Gender, Migration, & The Work of Care

Project Profiles Research Findings

International Organizations

Migrant caregivers’ needs arise not only as a result of their employment in low-paid, low-prestige, poorly regulated or unregulated care work.

Project Leads


  • Nicola Piper

  • Eileen Boris


  • The Migration Policy Institute
  • United Nations Entity for Gender Equality and the Empowerment of Women (UN Women)
  • The International labour Organization (ILO)

Students & Associates

There are several practical, financial and psychological problems that can be experienced by care workers in leaving their home country and family behind to find work. All of these problems can be compounded by their undocumented immigrant status.

The fact remains that neither home countries nor host countries can adequately address the complex needs of these migrant workers, whose origins cross national borders.

For these reasons, international organizations such as the ILO (International Labor Organization), the United Nations (UN), the World Bank, and the OECD (Organization for Economic Co-operation and Development) could potentially play a role most important. They can provide notification mechanisms, human rights standards, and regulatory frameworks.

This project focuses on the role of international organizations in the provision of care by migrants. How do these organizations view the provision of care by migrants, and how have they worked in cooperation or competition to “manage” migrant caregivers? How effective are their interventions and standards?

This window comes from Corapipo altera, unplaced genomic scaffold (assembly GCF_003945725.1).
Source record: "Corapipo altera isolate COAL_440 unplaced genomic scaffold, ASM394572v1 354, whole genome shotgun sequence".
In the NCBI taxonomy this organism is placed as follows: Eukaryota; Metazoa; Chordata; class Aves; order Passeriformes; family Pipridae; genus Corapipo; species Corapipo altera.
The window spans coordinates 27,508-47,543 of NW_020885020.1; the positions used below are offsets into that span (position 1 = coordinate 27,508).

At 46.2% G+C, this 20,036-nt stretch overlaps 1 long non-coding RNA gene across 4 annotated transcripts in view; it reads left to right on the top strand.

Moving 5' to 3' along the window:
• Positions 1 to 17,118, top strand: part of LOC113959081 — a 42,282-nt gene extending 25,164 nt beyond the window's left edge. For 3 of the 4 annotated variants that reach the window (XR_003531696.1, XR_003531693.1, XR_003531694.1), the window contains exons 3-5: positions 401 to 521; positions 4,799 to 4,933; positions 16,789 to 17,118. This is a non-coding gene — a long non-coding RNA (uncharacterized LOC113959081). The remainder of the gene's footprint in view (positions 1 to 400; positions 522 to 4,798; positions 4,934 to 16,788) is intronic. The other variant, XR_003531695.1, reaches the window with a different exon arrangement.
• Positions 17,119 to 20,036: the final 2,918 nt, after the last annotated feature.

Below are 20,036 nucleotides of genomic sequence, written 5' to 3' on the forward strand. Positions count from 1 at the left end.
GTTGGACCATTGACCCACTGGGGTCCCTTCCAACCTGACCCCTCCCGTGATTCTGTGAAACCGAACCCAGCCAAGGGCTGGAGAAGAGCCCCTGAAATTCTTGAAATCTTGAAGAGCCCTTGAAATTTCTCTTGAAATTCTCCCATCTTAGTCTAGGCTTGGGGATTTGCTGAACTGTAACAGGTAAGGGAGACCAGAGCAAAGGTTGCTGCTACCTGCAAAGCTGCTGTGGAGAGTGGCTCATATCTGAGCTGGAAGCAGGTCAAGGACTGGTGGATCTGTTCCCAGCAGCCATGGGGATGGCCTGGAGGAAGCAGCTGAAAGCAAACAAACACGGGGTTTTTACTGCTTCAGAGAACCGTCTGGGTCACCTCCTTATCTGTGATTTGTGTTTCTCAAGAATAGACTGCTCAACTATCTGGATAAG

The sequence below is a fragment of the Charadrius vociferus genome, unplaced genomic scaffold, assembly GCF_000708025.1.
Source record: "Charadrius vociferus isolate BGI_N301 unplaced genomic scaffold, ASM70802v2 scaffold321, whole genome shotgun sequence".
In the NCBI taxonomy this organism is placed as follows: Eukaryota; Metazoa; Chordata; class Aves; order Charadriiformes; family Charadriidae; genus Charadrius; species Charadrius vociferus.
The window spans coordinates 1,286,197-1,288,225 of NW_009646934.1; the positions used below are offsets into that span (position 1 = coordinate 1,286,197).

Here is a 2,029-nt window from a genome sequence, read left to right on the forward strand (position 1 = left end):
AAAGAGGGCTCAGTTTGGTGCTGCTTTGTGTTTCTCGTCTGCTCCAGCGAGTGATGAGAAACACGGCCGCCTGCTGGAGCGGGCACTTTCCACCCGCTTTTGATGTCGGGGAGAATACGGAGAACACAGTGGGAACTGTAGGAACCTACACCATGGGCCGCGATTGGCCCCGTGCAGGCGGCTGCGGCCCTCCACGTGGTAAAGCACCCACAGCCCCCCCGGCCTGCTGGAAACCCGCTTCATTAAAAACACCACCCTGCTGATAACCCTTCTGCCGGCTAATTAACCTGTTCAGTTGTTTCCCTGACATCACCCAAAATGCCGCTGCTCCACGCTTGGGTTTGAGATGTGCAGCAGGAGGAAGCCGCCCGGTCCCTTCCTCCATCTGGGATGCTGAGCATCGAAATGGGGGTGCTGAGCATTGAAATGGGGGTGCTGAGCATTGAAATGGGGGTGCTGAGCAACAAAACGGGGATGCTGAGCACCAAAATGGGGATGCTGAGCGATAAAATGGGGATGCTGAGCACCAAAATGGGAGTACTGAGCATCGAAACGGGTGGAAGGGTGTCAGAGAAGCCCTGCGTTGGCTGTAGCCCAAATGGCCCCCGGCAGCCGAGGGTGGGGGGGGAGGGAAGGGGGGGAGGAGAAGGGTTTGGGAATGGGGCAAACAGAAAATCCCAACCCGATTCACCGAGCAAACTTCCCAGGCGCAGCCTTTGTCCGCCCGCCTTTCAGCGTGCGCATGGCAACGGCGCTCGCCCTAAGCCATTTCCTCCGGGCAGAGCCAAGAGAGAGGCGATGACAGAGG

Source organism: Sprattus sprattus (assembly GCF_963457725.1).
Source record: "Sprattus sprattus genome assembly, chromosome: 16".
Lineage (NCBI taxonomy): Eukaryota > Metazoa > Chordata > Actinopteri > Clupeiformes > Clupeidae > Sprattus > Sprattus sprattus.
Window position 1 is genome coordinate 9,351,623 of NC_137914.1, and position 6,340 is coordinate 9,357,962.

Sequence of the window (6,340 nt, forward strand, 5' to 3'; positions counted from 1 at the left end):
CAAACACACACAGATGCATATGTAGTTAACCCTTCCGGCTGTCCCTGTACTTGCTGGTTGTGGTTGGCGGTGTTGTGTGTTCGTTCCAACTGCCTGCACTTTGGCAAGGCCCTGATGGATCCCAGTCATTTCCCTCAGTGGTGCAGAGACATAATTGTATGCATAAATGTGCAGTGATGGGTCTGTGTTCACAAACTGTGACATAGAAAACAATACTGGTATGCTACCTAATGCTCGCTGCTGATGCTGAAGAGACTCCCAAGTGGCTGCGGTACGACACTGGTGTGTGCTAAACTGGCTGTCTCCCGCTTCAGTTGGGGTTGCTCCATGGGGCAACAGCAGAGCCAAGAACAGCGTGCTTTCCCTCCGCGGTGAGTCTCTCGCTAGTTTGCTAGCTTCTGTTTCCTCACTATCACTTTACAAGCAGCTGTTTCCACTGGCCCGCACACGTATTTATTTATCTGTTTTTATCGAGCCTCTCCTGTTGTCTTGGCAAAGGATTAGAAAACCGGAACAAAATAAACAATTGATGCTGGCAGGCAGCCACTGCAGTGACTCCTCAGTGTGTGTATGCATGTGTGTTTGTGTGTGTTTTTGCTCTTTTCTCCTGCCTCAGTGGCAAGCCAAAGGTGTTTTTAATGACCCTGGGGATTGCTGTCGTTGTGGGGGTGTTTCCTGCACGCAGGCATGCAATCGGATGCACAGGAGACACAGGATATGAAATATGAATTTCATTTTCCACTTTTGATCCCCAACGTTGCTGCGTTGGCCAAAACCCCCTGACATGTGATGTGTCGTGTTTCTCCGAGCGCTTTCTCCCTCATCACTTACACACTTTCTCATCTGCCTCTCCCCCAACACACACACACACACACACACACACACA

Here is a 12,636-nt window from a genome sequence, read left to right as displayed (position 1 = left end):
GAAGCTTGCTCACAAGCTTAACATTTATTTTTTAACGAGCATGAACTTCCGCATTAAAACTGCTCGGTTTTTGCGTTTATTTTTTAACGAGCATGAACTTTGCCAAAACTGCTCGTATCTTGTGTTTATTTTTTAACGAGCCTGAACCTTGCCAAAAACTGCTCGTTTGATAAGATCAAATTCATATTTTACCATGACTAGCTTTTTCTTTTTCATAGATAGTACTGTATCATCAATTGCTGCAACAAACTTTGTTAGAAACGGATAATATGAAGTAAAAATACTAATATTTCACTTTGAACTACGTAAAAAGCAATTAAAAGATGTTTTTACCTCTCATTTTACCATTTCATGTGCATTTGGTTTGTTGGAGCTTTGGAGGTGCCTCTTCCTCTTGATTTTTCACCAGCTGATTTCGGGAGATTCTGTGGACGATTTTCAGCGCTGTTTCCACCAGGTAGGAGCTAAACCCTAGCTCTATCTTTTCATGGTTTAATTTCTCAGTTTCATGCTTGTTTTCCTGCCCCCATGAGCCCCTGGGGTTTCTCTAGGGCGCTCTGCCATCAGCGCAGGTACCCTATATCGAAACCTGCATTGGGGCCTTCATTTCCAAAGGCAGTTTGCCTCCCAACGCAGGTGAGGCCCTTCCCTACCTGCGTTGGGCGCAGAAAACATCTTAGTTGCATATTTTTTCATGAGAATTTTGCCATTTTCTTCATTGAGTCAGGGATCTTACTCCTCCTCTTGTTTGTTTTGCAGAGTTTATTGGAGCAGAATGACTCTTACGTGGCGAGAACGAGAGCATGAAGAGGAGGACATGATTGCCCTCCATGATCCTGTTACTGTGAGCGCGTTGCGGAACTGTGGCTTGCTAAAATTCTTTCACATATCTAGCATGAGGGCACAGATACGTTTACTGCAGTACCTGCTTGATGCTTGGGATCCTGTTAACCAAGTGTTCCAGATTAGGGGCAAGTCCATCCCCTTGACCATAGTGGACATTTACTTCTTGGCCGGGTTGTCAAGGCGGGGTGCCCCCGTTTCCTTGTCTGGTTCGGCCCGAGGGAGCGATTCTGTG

In this project, Rianne Mahon studies international governance from the top down. She is interested in the stories and content of speeches and policies of international organizations concerning migrant caregivers. She does document analysis and interviews key informants. Jennifer Fish oversees and analyzes the dialect relationship between migrant workers and international human rights and policy organizations. Her ethnographic work with the International Domestic Workers Federation chronicles the formation of the first set of global policy protections for domestic workers, and the multiple expressions of implementation across five continents.